Kangaroos in Outback Australia: Comparative Ecology and Behavior of Three Coexisting Species

Kangaroos in Outback Australia: Comparative Ecology and Behavior of Three Coexisting Species

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Overview

Kangaroos in Outback Australia: Comparative Ecology and Behavior of Three Coexisting Species by Dale McCullough, Yvette McCullough

A topic of perpetual fascination, the kangaroos of Australia have been the focus of myriad books and documentaries. Kangaroos in Outback Australia focuses on Yathong Nature Reserve, where three species of kangaroo—red, eastern grey, and western grey—overlap and create a unique opportunity for ecological study.

Dale and Yvette McCullough spent fifteen months in Yathong examining the comparative ecology and behavior of the different species. The McCulloughs used systematic counts, radio telemetry, direct observations, and other techniques to characterize and compare the different species' population sizes, home ranges and movements, activity patterns, habitat selection, feeding behavior, and social organization.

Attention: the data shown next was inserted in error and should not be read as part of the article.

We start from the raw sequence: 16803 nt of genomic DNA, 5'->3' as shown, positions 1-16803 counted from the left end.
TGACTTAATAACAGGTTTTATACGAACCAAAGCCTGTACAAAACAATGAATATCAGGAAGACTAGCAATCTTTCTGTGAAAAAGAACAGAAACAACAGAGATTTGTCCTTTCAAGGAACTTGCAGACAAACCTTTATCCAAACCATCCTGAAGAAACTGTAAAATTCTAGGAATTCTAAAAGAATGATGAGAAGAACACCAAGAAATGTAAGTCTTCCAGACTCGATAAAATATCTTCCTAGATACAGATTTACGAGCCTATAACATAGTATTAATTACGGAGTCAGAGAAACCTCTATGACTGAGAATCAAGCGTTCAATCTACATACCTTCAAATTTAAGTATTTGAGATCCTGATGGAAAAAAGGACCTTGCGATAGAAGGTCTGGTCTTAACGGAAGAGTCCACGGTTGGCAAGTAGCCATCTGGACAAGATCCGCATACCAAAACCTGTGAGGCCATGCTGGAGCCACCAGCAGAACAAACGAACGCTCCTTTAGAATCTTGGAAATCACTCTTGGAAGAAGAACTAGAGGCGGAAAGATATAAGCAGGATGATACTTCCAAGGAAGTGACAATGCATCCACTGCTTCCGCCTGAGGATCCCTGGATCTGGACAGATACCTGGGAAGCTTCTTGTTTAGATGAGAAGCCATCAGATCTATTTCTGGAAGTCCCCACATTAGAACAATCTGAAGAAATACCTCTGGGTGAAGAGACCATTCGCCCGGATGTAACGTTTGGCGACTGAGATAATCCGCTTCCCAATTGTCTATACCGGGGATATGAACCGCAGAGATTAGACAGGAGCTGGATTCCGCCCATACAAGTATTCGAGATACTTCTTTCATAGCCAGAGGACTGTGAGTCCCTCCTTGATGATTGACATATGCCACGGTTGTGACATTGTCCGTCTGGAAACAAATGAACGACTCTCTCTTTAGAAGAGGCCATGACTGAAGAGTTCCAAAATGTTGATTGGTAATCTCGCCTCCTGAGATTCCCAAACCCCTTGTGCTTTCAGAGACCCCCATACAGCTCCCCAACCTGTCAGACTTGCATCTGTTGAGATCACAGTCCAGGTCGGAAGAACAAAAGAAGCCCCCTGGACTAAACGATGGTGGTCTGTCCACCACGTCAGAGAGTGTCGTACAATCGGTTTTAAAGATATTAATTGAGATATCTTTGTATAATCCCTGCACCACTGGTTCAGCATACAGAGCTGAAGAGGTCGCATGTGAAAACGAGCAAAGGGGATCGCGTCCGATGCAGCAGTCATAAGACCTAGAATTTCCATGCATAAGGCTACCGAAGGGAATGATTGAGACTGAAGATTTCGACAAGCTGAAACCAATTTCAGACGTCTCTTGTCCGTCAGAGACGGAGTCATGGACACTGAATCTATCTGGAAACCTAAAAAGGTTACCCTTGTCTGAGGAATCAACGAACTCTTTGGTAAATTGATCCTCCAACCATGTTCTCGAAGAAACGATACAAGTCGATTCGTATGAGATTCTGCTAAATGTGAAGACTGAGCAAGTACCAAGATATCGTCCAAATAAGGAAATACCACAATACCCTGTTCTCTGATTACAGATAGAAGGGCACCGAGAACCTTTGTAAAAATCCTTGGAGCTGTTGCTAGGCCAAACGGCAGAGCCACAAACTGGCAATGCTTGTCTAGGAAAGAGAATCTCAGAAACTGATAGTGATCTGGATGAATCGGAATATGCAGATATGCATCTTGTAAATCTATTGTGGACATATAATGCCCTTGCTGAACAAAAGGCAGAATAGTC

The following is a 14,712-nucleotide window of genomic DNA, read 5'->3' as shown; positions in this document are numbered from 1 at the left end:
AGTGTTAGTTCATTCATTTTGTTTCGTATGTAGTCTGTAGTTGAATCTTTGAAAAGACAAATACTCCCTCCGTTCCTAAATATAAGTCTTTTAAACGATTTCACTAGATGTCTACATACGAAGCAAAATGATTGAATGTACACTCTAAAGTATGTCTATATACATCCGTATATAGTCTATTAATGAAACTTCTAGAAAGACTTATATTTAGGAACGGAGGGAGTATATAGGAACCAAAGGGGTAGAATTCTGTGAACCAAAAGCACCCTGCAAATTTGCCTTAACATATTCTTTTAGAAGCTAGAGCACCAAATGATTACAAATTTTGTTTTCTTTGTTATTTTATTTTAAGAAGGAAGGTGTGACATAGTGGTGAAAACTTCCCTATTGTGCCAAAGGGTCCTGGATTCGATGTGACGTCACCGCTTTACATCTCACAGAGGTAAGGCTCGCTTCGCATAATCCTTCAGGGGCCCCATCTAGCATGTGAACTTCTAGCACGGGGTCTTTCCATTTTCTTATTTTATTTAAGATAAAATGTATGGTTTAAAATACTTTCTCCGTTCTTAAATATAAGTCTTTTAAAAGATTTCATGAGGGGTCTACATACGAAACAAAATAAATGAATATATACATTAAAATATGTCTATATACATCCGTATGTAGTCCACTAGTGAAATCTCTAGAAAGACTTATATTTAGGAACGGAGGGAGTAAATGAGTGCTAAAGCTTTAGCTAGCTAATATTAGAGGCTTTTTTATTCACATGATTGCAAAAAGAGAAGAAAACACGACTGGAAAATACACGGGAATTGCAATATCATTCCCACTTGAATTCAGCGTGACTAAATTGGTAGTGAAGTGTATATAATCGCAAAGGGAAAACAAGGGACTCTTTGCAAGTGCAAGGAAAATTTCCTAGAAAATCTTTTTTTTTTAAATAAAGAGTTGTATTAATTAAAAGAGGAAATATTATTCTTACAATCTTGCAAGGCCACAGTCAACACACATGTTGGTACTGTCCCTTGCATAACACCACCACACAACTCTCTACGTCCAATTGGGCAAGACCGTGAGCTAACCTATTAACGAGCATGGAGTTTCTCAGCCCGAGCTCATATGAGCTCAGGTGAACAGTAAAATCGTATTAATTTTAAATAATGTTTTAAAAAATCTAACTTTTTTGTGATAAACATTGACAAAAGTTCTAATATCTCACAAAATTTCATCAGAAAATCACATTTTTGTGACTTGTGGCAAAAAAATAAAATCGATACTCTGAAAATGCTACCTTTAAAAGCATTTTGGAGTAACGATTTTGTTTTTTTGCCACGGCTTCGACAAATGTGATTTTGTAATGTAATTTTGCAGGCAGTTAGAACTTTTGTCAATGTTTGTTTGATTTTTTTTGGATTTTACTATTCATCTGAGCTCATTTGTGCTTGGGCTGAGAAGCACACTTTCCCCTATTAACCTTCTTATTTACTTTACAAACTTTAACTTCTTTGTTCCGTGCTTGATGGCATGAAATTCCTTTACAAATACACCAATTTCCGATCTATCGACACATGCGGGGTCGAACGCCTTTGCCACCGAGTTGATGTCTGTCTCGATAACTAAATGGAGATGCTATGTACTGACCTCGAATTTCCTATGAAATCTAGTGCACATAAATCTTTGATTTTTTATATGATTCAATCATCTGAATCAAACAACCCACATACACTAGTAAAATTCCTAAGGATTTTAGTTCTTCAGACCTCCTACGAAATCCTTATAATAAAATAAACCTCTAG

The researchers' previous work on the kangaroos' closest ecological counterparts in North America, the white-tailed and the mule deer, serves as a subject for comparison and enlarges the overall scope of the work.

Product Details

ISBN-13: 9780231119177
Publisher: Columbia University Press
Publication date: 09/01/2000
Edition description: New Edition
Pages: 288
Product dimensions: 6.04(w) x 9.00(h) x 0.68(d)
Age Range: 18 Years

About the Author

Dale R. McCullough is professor of wildlife biology in the College of Natural Resources, University of California, Berkeley. He is an acknowledged expert on North American deer populations.

Yvette McCullough teaches science at Martin Luther King Middle School, Berkeley, California.

Table of Contents

Prefaceix
Acknowledgmentsxv
1.Introduction1
2.Description of Yathong Nature Reserve17
3.Methods47
4.Population Size and Composition80
5.Home Range and Movements96
6.Activity Patterns121
7.Social Grouping152
8.Behavior168
9.Feeding Ecology200
10.Habitat and Niche Relationships221
11.Predators and Competitors233
12.Kangaroos, Ungulates, and Ecological and Evolutionary Models249
Literature Cited273
Index301

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